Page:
Irving v. Lipstadt


Holocaust Denial on Trial, Trial Judgment: Electronic Edition, by Charles Gray

Table of Contents


12.1 In 1992 Irving was told by Elke Frohlich, the widow of Professor Broszat, who edited fragments of the diaries of Goebbels, of the existence in Moscow of the long lost diaries themselves. They were, she said, in the form of microfiches recorded on hundreds of glass plates. She suggested to Irving that he might be able to buy the plates, since they were not listed on the archive inventories. She advised Irving to raise the necessary money She gave him the name of the director of the archive. Irving approached him at the end of May 1992.
12.2 On 26 May 1992 Irving contacted the Sunday Times, whose editor at that time was Andrew Neil, with a view to making an agreement about the   diaries. Neil expressed serious misgivings about their authenticity. (He had good reason for his caution, since the Sunday Times had recently had the misfortune to publish Hitler's diaries which turned out to be forgeries). Neil, however, agreed to provide the finance needed for a preliminary visit to Moscow by Irving. He travelled there on 6 June 1992. He was introduced by a Sunday Times journalist based in Moscow, Peter Millar, to Vladimir Taraso, the Head of the Department of International Contacts at Rosarchiv. Irving, having inspected the diaries, was satisfied of their genuineness. On his return to London, Irving entered into an agreement with the Sunday Times whereby the newspaper would pay him £75,000 in return for his translation of parts of the diaries. Irving returned to Moscow on 28 June 1992 and remained there working on the diaries until 4 July. The diaries were stored on 1,600 glass plates, each glass plate holding about 45 pages of diary.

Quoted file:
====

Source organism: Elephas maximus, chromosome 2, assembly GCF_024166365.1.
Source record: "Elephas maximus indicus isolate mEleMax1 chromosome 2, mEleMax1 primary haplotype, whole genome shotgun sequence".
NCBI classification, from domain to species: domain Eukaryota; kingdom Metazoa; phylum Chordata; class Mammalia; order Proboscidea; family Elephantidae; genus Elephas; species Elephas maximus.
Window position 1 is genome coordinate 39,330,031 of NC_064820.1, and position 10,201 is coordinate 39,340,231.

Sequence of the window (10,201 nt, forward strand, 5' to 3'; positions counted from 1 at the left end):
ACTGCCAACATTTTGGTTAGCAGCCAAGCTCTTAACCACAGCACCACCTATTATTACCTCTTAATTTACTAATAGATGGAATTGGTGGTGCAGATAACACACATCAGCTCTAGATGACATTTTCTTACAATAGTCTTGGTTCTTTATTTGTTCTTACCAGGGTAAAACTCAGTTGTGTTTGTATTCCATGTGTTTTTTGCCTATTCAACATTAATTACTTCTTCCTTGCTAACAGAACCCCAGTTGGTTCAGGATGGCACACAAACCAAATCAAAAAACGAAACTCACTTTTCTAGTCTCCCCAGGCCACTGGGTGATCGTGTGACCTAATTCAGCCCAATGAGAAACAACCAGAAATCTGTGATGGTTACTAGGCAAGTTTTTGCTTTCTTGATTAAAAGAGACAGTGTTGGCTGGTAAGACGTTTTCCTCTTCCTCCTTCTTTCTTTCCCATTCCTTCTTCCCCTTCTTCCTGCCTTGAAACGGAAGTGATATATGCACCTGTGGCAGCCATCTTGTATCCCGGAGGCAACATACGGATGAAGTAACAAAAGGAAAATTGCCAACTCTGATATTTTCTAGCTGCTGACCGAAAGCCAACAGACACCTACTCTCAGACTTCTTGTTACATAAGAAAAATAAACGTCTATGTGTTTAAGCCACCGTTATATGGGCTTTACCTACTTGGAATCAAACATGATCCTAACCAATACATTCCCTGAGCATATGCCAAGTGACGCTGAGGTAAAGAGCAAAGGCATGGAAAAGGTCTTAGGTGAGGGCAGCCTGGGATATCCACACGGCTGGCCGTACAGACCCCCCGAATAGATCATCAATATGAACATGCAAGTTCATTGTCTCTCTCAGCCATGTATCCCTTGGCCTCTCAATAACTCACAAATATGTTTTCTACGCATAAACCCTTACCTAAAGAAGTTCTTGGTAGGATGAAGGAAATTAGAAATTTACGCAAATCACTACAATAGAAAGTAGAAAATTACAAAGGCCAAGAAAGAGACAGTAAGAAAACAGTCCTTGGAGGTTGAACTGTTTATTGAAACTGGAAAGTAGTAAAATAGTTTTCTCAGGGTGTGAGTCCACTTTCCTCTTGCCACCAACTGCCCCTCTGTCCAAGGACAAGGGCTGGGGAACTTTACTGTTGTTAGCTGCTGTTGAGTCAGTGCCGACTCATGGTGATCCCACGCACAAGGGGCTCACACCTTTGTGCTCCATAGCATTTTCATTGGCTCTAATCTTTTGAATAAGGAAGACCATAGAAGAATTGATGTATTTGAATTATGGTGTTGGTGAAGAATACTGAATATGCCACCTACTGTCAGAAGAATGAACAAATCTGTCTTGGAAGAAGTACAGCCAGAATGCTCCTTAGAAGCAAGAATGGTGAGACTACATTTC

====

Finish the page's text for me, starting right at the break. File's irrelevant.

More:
12.3 In Denying the Holocaust, Lipstadt wrote in a footnote:
"The Russian archives granted Irving permission to copy two microfiche plates, each of which held about forty-five pages of the diaries. Irving immediately violated his agreement, took many plates, transported them abroad, and had them copied without archival permission. There is serious concern in archival circles that he may have significantly damaged the plates when he did so, rendering them of limited use to subsequent researchers".
Irving complains that in that passage Lipstadt accused him of violating an agreement with the Russian archives in that he took and copied many plates without permission causing significant damage them and rendering them of limited use to subsequent researchers. Readers would infer that he is a person unfit to be allowed access to archival collections.